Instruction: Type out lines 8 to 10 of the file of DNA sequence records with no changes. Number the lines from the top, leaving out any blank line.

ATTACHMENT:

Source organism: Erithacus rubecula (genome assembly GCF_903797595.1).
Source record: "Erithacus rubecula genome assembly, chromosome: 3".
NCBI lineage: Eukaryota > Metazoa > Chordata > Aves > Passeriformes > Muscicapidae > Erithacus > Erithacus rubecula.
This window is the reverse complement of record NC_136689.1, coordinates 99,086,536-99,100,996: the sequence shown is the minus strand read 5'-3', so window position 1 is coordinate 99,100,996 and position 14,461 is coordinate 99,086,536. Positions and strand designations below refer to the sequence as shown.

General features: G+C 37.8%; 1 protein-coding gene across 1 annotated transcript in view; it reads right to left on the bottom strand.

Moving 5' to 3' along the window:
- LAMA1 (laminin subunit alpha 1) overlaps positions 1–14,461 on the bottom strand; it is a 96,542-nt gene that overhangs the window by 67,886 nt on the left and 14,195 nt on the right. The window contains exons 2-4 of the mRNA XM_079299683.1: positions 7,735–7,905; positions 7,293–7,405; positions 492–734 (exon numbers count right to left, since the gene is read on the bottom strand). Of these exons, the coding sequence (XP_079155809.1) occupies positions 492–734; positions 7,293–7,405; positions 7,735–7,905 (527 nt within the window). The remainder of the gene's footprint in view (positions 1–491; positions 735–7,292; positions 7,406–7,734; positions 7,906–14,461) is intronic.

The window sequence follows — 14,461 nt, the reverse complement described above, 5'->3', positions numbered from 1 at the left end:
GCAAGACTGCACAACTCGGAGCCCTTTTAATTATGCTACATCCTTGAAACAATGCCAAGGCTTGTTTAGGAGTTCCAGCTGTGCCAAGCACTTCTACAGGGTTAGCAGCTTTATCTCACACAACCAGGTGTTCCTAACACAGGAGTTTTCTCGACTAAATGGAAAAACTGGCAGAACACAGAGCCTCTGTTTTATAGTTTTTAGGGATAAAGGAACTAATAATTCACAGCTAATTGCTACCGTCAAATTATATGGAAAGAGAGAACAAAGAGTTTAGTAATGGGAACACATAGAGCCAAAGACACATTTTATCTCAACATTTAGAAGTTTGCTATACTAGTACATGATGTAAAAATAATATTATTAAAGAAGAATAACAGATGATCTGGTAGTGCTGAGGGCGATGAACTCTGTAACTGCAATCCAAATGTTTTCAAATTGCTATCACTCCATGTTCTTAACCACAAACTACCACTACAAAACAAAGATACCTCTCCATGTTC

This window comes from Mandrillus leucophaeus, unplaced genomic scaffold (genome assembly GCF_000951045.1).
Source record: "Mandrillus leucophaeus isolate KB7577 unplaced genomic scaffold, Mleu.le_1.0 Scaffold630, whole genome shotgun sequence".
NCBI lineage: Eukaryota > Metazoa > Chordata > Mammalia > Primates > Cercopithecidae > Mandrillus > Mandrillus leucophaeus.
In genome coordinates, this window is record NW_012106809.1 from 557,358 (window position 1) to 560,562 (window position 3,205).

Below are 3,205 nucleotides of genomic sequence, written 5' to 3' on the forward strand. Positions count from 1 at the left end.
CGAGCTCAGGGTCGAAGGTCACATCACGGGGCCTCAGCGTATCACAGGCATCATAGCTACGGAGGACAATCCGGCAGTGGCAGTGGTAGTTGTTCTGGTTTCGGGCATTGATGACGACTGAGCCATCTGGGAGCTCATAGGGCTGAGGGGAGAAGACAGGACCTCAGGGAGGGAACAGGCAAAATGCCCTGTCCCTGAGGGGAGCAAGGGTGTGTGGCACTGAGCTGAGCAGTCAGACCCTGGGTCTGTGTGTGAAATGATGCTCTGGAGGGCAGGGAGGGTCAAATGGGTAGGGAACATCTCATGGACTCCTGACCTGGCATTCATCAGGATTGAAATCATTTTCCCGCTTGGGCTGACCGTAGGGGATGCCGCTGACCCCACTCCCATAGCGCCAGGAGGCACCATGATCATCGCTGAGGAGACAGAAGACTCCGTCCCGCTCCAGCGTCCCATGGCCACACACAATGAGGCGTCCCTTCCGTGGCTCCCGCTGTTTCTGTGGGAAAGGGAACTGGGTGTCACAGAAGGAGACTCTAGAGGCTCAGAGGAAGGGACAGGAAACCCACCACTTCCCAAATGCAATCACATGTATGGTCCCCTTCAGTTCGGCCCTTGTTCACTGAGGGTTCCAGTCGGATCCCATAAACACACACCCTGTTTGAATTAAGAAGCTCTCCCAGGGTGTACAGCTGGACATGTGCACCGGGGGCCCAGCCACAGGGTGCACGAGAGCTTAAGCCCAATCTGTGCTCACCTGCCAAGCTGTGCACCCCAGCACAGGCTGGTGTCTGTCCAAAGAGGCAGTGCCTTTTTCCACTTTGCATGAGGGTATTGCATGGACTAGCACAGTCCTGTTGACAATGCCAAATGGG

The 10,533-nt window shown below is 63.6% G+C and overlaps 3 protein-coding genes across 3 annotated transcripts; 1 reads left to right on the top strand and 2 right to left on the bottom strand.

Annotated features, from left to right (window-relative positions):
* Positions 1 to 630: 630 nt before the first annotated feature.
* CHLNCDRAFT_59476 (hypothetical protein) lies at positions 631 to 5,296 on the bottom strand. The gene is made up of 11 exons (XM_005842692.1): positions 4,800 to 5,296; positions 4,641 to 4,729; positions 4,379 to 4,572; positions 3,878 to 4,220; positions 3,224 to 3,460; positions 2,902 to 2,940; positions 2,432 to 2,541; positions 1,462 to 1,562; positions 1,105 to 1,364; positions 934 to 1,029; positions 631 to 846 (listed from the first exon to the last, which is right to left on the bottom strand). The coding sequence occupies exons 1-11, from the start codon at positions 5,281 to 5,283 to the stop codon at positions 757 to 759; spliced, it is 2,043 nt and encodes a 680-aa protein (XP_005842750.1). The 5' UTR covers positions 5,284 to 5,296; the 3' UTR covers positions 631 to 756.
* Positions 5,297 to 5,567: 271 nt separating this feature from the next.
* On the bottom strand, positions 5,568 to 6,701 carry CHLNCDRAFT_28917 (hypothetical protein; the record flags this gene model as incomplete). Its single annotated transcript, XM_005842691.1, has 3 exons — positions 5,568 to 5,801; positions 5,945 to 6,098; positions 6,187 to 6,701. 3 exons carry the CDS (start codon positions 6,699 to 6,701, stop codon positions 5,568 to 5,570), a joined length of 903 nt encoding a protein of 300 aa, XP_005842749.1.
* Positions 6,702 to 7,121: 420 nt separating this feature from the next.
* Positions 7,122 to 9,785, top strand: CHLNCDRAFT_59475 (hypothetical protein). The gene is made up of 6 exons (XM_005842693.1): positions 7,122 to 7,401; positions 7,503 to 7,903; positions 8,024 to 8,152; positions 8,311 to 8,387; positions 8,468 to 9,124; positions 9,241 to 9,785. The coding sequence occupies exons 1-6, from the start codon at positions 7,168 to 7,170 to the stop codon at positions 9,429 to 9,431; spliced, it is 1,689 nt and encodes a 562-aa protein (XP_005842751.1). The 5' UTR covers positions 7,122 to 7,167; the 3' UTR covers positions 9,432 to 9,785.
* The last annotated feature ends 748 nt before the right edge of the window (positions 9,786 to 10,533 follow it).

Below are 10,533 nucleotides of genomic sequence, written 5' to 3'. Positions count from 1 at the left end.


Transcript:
The window sequence follows — 14,461 nt, the reverse complement described above, 5'->3', positions numbered from 1 at the left end:
GCAAGACTGCACAACTCGGAGCCCTTTTAATTATGCTACATCCTTGAAACAATGCCAAGGCTTGTTTAGGAGTTCCAGCTGTGCCAAGCACTTCTACAGGGTTAGCAGCTTTATCTCACACAACCAGGTGTTCCTAACACAGGAGTTTTCTCGACTAAATGGAAAAACTGGCAGAACACAGAGCCTCTGTTTTATAGTTTTTAGGGATAAAGGAACTAATAATTCACAGCTAATTGCTACCGTCAAATTATATGGAAAGAGAGAACAAAGAGTTTAGTAATGGGAACACATAGAGCCAAAGACACATTTTATCTCAACATTTAGAAGTTTGCTATACTAGTACATGATGTAAAAATAATATTATTAAAGAAGAATAACAGATGATCTGGTAGTGCTGAGGGCGATGAACTCTGTAACTGCAATCCAAATGTTTTCAAATTGCTATCACTCCATGTTCTTAACCACAAACTACCACTACAAAACAAAGATACCTCTCCATGTTC

This window comes from Mandrillus leucophaeus, unplaced genomic scaffold (genome assembly GCF_000951045.1).